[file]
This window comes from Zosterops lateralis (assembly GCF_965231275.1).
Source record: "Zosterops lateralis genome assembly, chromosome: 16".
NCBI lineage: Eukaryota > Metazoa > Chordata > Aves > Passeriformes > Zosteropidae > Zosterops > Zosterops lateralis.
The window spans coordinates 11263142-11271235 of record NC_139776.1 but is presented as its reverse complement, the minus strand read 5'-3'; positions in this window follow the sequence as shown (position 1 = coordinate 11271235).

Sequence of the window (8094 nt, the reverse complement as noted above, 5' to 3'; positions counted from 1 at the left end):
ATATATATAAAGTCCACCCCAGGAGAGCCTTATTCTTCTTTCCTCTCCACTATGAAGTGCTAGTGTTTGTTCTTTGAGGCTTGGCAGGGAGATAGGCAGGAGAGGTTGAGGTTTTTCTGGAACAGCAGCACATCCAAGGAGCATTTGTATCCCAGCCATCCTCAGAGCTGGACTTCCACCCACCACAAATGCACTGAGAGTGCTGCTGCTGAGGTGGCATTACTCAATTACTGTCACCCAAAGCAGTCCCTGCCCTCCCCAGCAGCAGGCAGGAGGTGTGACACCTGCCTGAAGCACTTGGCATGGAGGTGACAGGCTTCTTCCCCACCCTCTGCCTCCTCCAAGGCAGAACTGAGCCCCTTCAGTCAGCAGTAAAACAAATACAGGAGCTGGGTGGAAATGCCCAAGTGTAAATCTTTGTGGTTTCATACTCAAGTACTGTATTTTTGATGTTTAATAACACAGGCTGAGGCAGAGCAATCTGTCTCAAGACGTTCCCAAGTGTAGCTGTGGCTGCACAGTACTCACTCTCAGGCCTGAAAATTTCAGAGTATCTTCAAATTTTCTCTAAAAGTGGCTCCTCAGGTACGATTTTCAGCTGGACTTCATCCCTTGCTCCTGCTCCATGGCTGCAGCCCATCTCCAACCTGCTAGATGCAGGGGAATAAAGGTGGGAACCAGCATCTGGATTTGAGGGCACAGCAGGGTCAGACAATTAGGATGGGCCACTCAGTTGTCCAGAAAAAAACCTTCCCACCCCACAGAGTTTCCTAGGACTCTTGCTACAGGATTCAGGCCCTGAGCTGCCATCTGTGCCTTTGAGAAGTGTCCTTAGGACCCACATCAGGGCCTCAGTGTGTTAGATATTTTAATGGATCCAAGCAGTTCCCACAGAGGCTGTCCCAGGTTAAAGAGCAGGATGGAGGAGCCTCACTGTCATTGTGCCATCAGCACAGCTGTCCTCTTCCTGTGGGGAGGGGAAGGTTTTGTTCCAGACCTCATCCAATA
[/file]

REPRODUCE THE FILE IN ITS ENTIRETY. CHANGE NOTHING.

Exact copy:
This window comes from Zosterops lateralis (assembly GCF_965231275.1).
Source record: "Zosterops lateralis genome assembly, chromosome: 16".
NCBI lineage: Eukaryota > Metazoa > Chordata > Aves > Passeriformes > Zosteropidae > Zosterops > Zosterops lateralis.
The window spans coordinates 11263142-11271235 of record NC_139776.1 but is presented as its reverse complement, the minus strand read 5'-3'; positions in this window follow the sequence as shown (position 1 = coordinate 11271235).

Sequence of the window (8094 nt, the reverse complement as noted above, 5' to 3'; positions counted from 1 at the left end):
ATATATATAAAGTCCACCCCAGGAGAGCCTTATTCTTCTTTCCTCTCCACTATGAAGTGCTAGTGTTTGTTCTTTGAGGCTTGGCAGGGAGATAGGCAGGAGAGGTTGAGGTTTTTCTGGAACAGCAGCACATCCAAGGAGCATTTGTATCCCAGCCATCCTCAGAGCTGGACTTCCACCCACCACAAATGCACTGAGAGTGCTGCTGCTGAGGTGGCATTACTCAATTACTGTCACCCAAAGCAGTCCCTGCCCTCCCCAGCAGCAGGCAGGAGGTGTGACACCTGCCTGAAGCACTTGGCATGGAGGTGACAGGCTTCTTCCCCACCCTCTGCCTCCTCCAAGGCAGAACTGAGCCCCTTCAGTCAGCAGTAAAACAAATACAGGAGCTGGGTGGAAATGCCCAAGTGTAAATCTTTGTGGTTTCATACTCAAGTACTGTATTTTTGATGTTTAATAACACAGGCTGAGGCAGAGCAATCTGTCTCAAGACGTTCCCAAGTGTAGCTGTGGCTGCACAGTACTCACTCTCAGGCCTGAAAATTTCAGAGTATCTTCAAATTTTCTCTAAAAGTGGCTCCTCAGGTACGATTTTCAGCTGGACTTCATCCCTTGCTCCTGCTCCATGGCTGCAGCCCATCTCCAACCTGCTAGATGCAGGGGAATAAAGGTGGGAACCAGCATCTGGATTTGAGGGCACAGCAGGGTCAGACAATTAGGATGGGCCACTCAGTTGTCCAGAAAAAAACCTTCCCACCCCACAGAGTTTCCTAGGACTCTTGCTACAGGATTCAGGCCCTGAGCTGCCATCTGTGCCTTTGAGAAGTGTCCTTAGGACCCACATCAGGGCCTCAGTGTGTTAGATATTTTAATGGATCCAAGCAGTTCCCACAGAGGCTGTCCCAGGTTAAAGAGCAGGATGGAGGAGCCTCACTGTCATTGTGCCATCAGCACAGCTGTCCTCTTCCTGTGGGGAGGGGAAGGTTTTGTTCCAGACCTCATCCAATA